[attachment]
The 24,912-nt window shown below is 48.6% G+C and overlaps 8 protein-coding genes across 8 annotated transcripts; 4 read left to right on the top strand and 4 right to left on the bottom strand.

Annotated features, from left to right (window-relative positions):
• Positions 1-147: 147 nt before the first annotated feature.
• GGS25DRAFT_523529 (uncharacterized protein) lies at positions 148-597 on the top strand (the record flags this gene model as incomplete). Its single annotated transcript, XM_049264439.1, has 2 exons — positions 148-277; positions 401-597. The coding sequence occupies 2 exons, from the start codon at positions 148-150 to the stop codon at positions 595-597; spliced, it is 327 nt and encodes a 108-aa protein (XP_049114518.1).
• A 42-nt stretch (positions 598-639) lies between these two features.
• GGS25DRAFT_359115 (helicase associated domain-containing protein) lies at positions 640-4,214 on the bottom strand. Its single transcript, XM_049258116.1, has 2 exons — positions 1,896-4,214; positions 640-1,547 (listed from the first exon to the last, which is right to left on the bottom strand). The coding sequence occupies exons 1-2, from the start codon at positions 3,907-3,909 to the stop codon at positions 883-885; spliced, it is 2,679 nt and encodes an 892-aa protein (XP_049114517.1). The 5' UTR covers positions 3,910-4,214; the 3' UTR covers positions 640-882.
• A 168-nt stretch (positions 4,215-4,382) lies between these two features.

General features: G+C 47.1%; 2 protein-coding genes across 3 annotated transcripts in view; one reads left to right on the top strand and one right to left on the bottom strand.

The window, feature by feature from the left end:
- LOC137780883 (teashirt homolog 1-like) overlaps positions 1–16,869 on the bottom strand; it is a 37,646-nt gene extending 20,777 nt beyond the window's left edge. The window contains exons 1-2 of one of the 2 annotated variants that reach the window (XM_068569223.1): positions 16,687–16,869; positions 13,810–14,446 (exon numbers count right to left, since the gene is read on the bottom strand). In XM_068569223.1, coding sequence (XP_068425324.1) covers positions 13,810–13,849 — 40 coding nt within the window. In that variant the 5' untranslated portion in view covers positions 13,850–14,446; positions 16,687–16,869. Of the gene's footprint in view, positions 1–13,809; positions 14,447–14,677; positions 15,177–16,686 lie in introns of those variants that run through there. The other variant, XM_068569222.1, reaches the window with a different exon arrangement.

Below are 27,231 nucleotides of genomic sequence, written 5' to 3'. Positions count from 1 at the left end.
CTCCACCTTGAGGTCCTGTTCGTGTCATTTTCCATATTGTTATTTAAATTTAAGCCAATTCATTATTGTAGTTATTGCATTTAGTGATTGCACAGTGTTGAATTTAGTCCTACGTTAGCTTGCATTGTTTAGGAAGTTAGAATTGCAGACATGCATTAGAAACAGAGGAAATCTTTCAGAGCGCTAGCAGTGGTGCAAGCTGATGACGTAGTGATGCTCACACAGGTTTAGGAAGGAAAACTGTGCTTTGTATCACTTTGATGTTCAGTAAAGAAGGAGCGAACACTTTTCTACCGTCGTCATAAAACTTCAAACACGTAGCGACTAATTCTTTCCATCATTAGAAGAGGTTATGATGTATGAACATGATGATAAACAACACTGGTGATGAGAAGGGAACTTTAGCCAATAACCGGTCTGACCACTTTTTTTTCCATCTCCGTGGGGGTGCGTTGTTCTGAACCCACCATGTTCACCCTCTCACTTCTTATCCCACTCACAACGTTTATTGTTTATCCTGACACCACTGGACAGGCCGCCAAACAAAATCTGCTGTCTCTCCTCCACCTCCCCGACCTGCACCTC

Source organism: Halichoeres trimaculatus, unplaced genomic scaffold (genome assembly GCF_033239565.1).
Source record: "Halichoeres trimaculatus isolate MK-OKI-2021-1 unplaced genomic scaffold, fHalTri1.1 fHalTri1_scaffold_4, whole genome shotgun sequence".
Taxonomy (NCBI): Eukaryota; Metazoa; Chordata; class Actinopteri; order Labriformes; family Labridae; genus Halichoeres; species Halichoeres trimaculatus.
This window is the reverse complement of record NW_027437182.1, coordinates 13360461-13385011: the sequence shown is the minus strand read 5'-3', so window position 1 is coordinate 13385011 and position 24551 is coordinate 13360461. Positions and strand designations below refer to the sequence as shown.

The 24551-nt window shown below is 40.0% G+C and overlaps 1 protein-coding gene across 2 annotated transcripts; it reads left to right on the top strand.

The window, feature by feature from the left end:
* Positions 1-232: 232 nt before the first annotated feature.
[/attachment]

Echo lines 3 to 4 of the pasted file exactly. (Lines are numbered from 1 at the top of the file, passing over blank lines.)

• Positions 1-147: 147 nt before the first annotated feature.
• GGS25DRAFT_523529 (uncharacterized protein) lies at positions 148-597 on the top strand (the record flags this gene model as incomplete). Its single annotated transcript, XM_049264439.1, has 2 exons — positions 148-277; positions 401-597. The coding sequence occupies 2 exons, from the start codon at positions 148-150 to the stop codon at positions 595-597; spliced, it is 327 nt and encodes a 108-aa protein (XP_049114518.1).